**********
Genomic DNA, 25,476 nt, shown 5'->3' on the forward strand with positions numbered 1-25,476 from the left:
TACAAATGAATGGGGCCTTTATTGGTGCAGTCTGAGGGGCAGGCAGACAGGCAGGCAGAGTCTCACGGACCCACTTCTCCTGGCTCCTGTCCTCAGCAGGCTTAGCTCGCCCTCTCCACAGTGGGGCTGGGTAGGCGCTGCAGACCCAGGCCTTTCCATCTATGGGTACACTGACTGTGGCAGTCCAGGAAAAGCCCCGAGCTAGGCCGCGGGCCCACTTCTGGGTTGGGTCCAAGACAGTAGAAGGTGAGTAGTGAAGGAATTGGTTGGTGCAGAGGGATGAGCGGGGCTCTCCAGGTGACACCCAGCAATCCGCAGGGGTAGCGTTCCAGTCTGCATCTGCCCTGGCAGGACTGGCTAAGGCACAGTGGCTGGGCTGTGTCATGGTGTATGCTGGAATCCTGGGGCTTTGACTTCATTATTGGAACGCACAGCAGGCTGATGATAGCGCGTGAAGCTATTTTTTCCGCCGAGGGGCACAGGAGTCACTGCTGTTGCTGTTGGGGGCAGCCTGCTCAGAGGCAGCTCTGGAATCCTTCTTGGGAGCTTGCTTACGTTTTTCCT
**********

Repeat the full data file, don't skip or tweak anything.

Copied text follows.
Genomic DNA, 25,476 nt, shown 5'->3' on the forward strand with positions numbered 1-25,476 from the left:
TACAAATGAATGGGGCCTTTATTGGTGCAGTCTGAGGGGCAGGCAGACAGGCAGGCAGAGTCTCACGGACCCACTTCTCCTGGCTCCTGTCCTCAGCAGGCTTAGCTCGCCCTCTCCACAGTGGGGCTGGGTAGGCGCTGCAGACCCAGGCCTTTCCATCTATGGGTACACTGACTGTGGCAGTCCAGGAAAAGCCCCGAGCTAGGCCGCGGGCCCACTTCTGGGTTGGGTCCAAGACAGTAGAAGGTGAGTAGTGAAGGAATTGGTTGGTGCAGAGGGATGAGCGGGGCTCTCCAGGTGACACCCAGCAATCCGCAGGGGTAGCGTTCCAGTCTGCATCTGCCCTGGCAGGACTGGCTAAGGCACAGTGGCTGGGCTGTGTCATGGTGTATGCTGGAATCCTGGGGCTTTGACTTCATTATTGGAACGCACAGCAGGCTGATGATAGCGCGTGAAGCTATTTTTTCCGCCGAGGGGCACAGGAGTCACTGCTGTTGCTGTTGGGGGCAGCCTGCTCAGAGGCAGCTCTGGAATCCTTCTTGGGAGCTTGCTTACGTTTTTCCT